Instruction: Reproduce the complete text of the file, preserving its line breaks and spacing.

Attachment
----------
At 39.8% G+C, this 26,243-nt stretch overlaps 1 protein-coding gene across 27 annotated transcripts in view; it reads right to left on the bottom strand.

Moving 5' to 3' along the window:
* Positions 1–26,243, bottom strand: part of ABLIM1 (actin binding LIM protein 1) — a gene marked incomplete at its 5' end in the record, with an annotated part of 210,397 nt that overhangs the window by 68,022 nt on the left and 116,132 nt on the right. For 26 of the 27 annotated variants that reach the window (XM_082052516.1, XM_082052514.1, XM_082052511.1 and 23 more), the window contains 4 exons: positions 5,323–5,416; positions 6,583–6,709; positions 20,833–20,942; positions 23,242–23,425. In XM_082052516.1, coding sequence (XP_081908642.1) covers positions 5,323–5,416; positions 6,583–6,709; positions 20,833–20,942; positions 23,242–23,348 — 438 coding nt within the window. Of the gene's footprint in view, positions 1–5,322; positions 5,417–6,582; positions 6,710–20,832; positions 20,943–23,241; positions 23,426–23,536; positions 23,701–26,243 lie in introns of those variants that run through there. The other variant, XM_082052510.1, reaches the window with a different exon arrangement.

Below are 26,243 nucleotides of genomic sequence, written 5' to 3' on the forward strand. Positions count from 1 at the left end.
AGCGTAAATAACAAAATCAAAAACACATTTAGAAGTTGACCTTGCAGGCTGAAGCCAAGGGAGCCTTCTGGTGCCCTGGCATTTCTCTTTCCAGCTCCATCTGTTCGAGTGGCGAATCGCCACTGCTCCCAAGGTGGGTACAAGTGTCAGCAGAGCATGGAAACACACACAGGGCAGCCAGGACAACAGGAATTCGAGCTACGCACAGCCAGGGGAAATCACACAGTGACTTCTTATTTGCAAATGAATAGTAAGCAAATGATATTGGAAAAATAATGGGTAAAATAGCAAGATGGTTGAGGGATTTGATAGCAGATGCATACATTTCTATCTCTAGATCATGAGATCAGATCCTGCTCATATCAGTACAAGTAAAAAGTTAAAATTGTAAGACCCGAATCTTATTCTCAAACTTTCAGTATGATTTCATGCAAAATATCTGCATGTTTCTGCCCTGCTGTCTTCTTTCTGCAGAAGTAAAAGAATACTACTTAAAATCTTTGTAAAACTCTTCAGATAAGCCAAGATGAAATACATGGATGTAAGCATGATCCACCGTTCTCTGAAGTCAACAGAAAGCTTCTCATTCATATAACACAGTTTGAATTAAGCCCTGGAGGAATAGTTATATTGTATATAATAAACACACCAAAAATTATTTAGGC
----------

At 39.8% G+C, this 26,243-nt stretch overlaps 1 protein-coding gene across 27 annotated transcripts in view; it reads right to left on the bottom strand.

Moving 5' to 3' along the window:
* Positions 1–26,243, bottom strand: part of ABLIM1 (actin binding LIM protein 1) — a gene marked incomplete at its 5' end in the record, with an annotated part of 210,397 nt that overhangs the window by 68,022 nt on the left and 116,132 nt on the right. For 26 of the 27 annotated variants that reach the window (XM_082052516.1, XM_082052514.1, XM_082052511.1 and 23 more), the window contains 4 exons: positions 5,323–5,416; positions 6,583–6,709; positions 20,833–20,942; positions 23,242–23,425. In XM_082052516.1, coding sequence (XP_081908642.1) covers positions 5,323–5,416; positions 6,583–6,709; positions 20,833–20,942; positions 23,242–23,348 — 438 coding nt within the window. Of the gene's footprint in view, positions 1–5,322; positions 5,417–6,582; positions 6,710–20,832; positions 20,943–23,241; positions 23,426–23,536; positions 23,701–26,243 lie in introns of those variants that run through there. The other variant, XM_082052510.1, reaches the window with a different exon arrangement.

Below are 26,243 nucleotides of genomic sequence, written 5' to 3' on the forward strand. Positions count from 1 at the left end.
AGCGTAAATAACAAAATCAAAAACACATTTAGAAGTTGACCTTGCAGGCTGAAGCCAAGGGAGCCTTCTGGTGCCCTGGCATTTCTCTTTCCAGCTCCATCTGTTCGAGTGGCGAATCGCCACTGCTCCCAAGGTGGGTACAAGTGTCAGCAGAGCATGGAAACACACACAGGGCAGCCAGGACAACAGGAATTCGAGCTACGCACAGCCAGGGGAAATCACACAGTGACTTCTTATTTGCAAATGAATAGTAAGCAAATGATATTGGAAAAATAATGGGTAAAATAGCAAGATGGTTGAGGGATTTGATAGCAGATGCATACATTTCTATCTCTAGATCATGAGATCAGATCCTGCTCATATCAGTACAAGTAAAAAGTTAAAATTGTAAGACCCGAATCTTATTCTCAAACTTTCAGTATGATTTCATGCAAAATATCTGCATGTTTCTGCCCTGCTGTCTTCTTTCTGCAGAAGTAAAAGAATACTACTTAAAATCTTTGTAAAACTCTTCAGATAAGCCAAGATGAAATACATGGATGTAAGCATGATCCACCGTTCTCTGAAGTCAACAGAAAGCTTCTCATTCATATAACACAGTTTGAATTAAGCCCTGGAGGAATAGTTATATTGTATATAATAAACACACCAAAAATTATTTAGGC